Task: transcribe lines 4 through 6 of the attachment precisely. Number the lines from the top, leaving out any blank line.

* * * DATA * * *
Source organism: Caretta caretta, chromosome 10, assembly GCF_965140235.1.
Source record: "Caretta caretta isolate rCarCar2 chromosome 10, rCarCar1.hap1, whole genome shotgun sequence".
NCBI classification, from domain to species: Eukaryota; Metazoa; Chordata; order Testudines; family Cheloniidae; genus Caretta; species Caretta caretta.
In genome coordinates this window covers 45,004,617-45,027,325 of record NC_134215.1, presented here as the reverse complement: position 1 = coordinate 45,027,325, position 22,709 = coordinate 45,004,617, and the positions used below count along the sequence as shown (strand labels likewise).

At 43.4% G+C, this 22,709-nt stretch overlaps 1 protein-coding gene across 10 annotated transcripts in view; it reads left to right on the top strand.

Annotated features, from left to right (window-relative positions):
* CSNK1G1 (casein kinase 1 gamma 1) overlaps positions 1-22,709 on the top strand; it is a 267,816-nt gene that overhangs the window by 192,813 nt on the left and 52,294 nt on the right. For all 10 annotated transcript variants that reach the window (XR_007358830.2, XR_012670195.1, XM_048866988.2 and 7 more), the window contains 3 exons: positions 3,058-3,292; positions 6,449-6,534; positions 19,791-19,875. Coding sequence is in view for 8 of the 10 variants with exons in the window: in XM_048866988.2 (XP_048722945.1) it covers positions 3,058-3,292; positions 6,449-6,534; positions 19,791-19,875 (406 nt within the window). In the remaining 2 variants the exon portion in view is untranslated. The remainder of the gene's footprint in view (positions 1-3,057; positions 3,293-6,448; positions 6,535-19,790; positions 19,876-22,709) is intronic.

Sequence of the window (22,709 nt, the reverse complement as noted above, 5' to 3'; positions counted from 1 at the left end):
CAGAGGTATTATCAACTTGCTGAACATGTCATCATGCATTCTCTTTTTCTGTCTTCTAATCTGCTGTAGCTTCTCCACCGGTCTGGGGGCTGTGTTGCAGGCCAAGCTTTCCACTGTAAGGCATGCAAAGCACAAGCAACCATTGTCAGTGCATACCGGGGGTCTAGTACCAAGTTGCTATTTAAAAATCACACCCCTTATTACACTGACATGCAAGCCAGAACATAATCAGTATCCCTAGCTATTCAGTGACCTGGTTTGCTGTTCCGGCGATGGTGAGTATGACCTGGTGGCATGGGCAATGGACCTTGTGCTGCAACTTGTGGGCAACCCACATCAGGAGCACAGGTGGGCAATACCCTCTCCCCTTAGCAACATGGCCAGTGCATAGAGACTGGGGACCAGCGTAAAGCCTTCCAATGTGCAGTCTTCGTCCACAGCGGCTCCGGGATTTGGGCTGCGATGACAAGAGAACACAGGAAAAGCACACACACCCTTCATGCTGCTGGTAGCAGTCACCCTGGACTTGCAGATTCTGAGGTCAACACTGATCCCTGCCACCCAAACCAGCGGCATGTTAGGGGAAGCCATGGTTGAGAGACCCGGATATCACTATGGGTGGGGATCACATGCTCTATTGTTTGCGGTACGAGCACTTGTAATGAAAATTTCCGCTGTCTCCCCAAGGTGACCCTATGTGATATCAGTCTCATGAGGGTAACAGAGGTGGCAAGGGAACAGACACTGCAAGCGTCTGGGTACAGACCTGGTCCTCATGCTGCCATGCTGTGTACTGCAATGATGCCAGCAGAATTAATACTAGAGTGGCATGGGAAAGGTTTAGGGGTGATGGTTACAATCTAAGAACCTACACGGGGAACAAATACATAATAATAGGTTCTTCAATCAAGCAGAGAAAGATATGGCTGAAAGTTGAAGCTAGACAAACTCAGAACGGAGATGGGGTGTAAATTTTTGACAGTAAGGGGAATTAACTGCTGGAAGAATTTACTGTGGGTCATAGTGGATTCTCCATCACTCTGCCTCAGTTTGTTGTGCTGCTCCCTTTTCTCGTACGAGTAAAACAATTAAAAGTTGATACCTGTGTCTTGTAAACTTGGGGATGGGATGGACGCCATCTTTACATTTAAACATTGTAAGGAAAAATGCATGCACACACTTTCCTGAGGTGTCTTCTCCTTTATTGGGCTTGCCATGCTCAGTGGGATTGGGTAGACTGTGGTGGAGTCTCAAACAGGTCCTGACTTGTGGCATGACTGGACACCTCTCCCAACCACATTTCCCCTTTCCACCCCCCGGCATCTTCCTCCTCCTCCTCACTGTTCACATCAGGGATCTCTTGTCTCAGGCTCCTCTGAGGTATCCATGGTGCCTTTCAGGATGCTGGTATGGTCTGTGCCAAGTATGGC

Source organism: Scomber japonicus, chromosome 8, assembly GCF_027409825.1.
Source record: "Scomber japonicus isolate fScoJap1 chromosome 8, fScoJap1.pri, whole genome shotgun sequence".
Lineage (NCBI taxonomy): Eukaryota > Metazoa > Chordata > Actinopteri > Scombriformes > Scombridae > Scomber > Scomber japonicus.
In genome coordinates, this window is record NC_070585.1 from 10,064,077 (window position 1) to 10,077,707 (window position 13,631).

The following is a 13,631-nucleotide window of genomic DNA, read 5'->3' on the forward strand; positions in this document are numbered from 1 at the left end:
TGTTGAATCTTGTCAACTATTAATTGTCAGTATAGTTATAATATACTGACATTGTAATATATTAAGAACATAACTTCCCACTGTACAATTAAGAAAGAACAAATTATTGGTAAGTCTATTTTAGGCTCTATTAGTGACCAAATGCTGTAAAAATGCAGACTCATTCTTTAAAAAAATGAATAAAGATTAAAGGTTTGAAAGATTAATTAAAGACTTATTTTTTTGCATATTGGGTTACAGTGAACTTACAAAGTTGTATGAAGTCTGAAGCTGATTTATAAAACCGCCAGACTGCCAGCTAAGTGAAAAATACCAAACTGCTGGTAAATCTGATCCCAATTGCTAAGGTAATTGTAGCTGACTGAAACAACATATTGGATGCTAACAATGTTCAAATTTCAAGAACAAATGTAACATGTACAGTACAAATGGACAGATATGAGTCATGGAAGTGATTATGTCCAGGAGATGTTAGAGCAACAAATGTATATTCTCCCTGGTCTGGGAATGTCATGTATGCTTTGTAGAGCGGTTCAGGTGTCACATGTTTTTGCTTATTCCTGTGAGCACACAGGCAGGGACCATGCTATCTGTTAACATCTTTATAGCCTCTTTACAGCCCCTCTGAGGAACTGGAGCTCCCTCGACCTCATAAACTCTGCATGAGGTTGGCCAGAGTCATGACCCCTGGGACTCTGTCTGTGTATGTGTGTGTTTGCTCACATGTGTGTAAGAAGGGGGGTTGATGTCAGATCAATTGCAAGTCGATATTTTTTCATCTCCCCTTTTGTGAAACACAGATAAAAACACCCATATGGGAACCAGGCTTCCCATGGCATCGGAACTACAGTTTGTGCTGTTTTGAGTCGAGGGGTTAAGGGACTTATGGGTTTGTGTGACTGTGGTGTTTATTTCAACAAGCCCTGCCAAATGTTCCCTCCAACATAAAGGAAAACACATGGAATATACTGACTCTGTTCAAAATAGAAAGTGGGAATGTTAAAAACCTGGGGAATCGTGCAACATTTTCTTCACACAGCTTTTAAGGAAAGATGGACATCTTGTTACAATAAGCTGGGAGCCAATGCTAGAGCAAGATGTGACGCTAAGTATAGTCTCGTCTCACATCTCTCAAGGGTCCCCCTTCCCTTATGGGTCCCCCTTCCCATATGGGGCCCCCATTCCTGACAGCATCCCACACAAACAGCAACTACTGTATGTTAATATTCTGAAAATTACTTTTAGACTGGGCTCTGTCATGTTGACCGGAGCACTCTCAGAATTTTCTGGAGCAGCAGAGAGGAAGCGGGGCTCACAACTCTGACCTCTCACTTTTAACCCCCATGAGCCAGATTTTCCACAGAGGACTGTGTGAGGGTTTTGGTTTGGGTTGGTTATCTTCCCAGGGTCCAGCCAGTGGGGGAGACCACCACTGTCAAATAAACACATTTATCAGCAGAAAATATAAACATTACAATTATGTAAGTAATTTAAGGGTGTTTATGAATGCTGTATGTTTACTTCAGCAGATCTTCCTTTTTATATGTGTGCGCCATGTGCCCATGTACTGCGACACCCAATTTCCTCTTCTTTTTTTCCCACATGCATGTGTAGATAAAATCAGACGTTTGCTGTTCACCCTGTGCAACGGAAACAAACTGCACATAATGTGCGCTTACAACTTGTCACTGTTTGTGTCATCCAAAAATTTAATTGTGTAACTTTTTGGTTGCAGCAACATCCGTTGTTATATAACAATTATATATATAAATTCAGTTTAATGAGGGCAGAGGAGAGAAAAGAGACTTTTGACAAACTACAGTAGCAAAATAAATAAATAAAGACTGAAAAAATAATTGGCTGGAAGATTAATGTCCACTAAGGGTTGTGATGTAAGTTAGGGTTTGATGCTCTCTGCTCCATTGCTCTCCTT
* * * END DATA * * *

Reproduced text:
In genome coordinates this window covers 45,004,617-45,027,325 of record NC_134215.1, presented here as the reverse complement: position 1 = coordinate 45,027,325, position 22,709 = coordinate 45,004,617, and the positions used below count along the sequence as shown (strand labels likewise).

At 43.4% G+C, this 22,709-nt stretch overlaps 1 protein-coding gene across 10 annotated transcripts in view; it reads left to right on the top strand.

Annotated features, from left to right (window-relative positions):